S. 1400 would authorize the Administrator of the Small Business Administration (SBA), in coordination with the General Services Administration (GSA), to distribute surplus property and certain personal property owned by the United States to small businesses owned or controlled by veterans.
Under current law, GSA makes surplus government property available to public and nonprofit entities free of charge; any property not taken by those entities is sold. Most personal property is typically auctioned. Proceeds from those sales are recorded in the budget as offsetting receipts, which are certain collections that are treated as reductions in direct spending. Based on information from GSA, CBO expects that adding a new group of entities to those already eligible to receive surplus property would increase competition for that property; however, we expect that such competition would not substantially reduce the amounts of surplus property, generally the least desirable items, that would eventually be sold to the public. While enacting S. 1400 could reduce offsetting receipts, and thus pay-as-you-go procedures apply to the bill, CBO estimates that those forgone receipts would be insignificant. (In 2014, the GSA collected $11 million from sales of surplus property.)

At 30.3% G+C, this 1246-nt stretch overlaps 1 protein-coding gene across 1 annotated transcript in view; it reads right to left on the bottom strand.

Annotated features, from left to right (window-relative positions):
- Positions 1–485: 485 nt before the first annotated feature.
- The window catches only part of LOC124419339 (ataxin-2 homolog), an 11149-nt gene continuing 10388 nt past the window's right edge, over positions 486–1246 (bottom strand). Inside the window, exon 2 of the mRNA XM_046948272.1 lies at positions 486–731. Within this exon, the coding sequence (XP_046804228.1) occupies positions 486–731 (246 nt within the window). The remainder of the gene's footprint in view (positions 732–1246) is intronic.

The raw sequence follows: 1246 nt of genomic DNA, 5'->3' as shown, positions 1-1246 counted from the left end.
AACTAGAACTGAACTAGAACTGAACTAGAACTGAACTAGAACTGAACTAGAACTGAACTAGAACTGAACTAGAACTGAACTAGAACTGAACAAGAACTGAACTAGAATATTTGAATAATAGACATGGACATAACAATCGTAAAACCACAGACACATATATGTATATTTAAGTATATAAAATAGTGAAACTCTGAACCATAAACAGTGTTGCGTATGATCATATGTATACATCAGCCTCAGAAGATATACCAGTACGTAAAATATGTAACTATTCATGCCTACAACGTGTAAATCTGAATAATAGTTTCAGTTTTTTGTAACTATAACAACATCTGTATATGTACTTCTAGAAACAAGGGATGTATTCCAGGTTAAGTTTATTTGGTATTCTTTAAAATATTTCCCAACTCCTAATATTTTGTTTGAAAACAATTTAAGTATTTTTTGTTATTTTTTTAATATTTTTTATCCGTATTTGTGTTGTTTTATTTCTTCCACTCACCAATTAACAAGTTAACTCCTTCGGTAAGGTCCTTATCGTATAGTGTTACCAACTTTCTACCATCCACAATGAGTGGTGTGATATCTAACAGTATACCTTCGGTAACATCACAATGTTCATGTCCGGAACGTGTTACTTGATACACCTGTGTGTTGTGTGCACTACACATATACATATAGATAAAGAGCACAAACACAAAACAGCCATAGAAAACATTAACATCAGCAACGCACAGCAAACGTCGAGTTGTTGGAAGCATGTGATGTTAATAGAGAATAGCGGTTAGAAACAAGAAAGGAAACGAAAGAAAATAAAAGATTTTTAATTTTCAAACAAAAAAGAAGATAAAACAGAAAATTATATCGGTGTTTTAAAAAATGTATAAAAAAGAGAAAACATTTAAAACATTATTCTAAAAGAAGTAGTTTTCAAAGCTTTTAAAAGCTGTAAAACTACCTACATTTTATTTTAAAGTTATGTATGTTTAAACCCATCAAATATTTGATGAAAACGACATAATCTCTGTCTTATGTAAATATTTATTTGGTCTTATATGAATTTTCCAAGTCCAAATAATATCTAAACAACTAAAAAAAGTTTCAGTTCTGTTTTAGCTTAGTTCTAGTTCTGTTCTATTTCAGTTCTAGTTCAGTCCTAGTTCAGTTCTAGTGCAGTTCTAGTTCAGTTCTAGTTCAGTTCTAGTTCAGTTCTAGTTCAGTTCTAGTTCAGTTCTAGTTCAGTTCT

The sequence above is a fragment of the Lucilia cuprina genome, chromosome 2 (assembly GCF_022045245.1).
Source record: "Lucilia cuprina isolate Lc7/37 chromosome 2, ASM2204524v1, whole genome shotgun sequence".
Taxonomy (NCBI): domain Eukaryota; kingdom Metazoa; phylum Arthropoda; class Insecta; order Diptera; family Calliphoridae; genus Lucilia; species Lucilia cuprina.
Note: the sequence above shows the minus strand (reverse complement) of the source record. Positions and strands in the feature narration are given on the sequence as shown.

Based on information from SBA, CBO expects that that agency would have to hire one additional staff person to oversee the program and coordinate with GSA. Assuming appropriation of the necessary amounts, CBO estimates that implementing S. 1400 would cost $1 million over the 2016-2020 period.
S. 1400 contains no intergovernmental or private-sector mandates as defined in the Unfunded Mandates Reform Act.